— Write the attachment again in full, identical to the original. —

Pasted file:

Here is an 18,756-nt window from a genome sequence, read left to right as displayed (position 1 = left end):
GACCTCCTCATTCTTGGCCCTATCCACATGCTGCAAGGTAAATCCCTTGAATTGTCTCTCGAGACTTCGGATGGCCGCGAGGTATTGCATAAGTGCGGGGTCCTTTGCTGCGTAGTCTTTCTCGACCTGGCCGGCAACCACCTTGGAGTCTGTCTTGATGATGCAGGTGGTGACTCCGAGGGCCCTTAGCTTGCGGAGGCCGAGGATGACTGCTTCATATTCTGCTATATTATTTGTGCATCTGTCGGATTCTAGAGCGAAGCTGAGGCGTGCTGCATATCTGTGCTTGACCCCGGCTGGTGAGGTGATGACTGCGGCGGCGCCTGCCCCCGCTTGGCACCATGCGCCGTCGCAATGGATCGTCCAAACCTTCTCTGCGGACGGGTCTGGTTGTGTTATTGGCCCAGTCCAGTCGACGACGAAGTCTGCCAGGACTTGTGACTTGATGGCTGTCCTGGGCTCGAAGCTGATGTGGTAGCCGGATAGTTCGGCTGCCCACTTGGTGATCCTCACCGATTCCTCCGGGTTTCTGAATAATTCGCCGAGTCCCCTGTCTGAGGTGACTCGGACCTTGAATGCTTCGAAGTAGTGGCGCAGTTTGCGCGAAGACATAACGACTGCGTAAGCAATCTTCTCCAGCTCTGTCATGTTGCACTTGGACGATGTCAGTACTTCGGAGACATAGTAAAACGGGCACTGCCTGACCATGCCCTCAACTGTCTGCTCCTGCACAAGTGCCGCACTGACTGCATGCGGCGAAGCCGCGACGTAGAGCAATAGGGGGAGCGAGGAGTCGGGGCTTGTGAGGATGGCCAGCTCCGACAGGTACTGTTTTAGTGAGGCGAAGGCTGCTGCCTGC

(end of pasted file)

Here is an 18,756-nt window from a genome sequence, read left to right as displayed (position 1 = left end):
GACCTCCTCATTCTTGGCCCTATCCACATGCTGCAAGGTAAATCCCTTGAATTGTCTCTCGAGACTTCGGATGGCCGCGAGGTATTGCATAAGTGCGGGGTCCTTTGCTGCGTAGTCTTTCTCGACCTGGCCGGCAACCACCTTGGAGTCTGTCTTGATGATGCAGGTGGTGACTCCGAGGGCCCTTAGCTTGCGGAGGCCGAGGATGACTGCTTCATATTCTGCTATATTATTTGTGCATCTGTCGGATTCTAGAGCGAAGCTGAGGCGTGCTGCATATCTGTGCTTGACCCCGGCTGGTGAGGTGATGACTGCGGCGGCGCCTGCCCCCGCTTGGCACCATGCGCCGTCGCAATGGATCGTCCAAACCTTCTCTGCGGACGGGTCTGGTTGTGTTATTGGCCCAGTCCAGTCGACGACGAAGTCTGCCAGGACTTGTGACTTGATGGCTGTCCTGGGCTCGAAGCTGATGTGGTAGCCGGATAGTTCGGCTGCCCACTTGGTGATCCTCACCGATTCCTCCGGGTTTCTGAATAATTCGCCGAGTCCCCTGTCTGAGGTGACTCGGACCTTGAATGCTTCGAAGTAGTGGCGCAGTTTGCGCGAAGACATAACGACTGCGTAAGCAATCTTCTCCAGCTCTGTCATGTTGCACTTGGACGATGTCAGTACTTCGGAGACATAGTAAAACGGGCACTGCCTGACCATGCCCTCAACTGTCTGCTCCTGCACAAGTGCCGCACTGACTGCATGCGGCGAAGCCGCGACGTAGAGCAATAGGGGGAGCGAGGAGTCGGGGCTTGTGAGGATGGCCAGCTCCGACAGGTACTGTTTTAGTGAGGCGAAGGCTGCTGCCTGC